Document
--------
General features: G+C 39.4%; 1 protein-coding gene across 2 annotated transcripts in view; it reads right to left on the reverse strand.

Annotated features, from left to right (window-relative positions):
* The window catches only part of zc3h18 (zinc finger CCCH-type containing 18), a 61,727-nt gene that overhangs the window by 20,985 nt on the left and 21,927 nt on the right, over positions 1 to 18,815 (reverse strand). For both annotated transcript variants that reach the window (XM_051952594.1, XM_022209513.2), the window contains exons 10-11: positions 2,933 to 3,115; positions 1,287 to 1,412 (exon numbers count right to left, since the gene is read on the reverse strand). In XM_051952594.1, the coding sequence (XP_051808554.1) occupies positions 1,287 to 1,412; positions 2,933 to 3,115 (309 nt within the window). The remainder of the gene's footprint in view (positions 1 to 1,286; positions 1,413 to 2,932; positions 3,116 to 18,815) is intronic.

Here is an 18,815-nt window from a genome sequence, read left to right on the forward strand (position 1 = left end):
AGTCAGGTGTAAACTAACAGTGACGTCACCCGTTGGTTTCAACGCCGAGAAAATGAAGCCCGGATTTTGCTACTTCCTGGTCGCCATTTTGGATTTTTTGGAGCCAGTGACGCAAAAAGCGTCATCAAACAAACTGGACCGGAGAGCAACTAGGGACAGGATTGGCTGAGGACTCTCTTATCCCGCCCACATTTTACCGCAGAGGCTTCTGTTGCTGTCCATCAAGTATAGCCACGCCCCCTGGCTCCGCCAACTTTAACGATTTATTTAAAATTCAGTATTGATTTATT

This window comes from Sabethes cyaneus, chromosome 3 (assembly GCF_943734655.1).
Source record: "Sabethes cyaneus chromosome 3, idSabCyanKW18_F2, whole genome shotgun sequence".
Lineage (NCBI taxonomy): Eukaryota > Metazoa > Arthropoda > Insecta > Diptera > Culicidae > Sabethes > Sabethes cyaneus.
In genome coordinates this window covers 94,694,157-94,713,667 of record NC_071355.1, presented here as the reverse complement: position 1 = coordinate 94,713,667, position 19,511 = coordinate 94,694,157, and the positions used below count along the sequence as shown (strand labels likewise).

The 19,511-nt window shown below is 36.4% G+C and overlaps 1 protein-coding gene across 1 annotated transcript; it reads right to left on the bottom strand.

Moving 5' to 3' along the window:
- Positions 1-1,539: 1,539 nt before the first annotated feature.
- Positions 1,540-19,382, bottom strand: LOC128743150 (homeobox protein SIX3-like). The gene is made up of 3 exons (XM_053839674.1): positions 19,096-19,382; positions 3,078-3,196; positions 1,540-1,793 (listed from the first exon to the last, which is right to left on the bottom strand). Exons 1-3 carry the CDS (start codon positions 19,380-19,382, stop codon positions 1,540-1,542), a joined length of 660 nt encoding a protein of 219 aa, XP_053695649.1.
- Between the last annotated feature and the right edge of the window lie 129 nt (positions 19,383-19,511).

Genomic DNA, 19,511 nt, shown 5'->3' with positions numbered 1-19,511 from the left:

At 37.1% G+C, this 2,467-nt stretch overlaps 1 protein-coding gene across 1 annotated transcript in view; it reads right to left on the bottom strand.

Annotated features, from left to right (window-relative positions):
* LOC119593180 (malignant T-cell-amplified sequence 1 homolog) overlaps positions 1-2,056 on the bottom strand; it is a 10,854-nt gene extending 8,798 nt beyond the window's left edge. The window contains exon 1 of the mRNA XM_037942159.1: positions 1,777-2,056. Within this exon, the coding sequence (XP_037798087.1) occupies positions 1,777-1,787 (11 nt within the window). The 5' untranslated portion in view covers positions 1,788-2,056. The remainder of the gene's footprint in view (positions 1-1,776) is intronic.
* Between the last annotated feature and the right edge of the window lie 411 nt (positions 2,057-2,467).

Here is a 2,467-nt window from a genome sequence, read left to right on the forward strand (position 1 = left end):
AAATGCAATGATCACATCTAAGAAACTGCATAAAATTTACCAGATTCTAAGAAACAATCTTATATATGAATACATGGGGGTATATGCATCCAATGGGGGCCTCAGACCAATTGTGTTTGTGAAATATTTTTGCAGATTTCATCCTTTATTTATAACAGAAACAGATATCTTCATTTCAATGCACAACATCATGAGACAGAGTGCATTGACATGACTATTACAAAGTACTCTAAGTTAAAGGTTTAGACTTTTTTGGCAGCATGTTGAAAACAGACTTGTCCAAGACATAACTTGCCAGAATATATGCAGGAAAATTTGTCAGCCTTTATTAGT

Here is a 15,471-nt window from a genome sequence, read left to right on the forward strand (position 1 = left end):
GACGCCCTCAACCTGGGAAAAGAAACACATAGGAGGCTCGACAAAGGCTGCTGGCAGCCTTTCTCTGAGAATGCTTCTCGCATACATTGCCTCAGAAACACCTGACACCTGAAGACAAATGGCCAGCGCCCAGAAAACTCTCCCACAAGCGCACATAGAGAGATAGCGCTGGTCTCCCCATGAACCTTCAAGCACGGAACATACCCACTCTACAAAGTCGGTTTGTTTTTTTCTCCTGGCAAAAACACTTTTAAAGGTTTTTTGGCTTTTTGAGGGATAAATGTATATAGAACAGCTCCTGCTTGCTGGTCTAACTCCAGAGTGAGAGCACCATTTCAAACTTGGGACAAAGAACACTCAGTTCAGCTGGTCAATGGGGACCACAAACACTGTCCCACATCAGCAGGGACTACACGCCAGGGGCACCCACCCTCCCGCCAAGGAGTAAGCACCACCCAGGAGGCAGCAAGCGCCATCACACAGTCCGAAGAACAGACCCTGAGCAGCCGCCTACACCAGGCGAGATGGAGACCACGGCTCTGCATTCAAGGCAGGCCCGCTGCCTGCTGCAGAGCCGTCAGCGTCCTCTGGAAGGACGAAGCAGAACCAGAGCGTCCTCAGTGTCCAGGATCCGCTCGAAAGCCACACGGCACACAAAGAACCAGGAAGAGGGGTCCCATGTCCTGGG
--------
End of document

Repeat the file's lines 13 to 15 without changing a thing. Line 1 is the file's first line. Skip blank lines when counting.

- Positions 1,540-19,382, bottom strand: LOC128743150 (homeobox protein SIX3-like). The gene is made up of 3 exons (XM_053839674.1): positions 19,096-19,382; positions 3,078-3,196; positions 1,540-1,793 (listed from the first exon to the last, which is right to left on the bottom strand). Exons 1-3 carry the CDS (start codon positions 19,380-19,382, stop codon positions 1,540-1,542), a joined length of 660 nt encoding a protein of 219 aa, XP_053695649.1.
- Between the last annotated feature and the right edge of the window lie 129 nt (positions 19,383-19,511).

Genomic DNA, 19,511 nt, shown 5'->3' with positions numbered 1-19,511 from the left: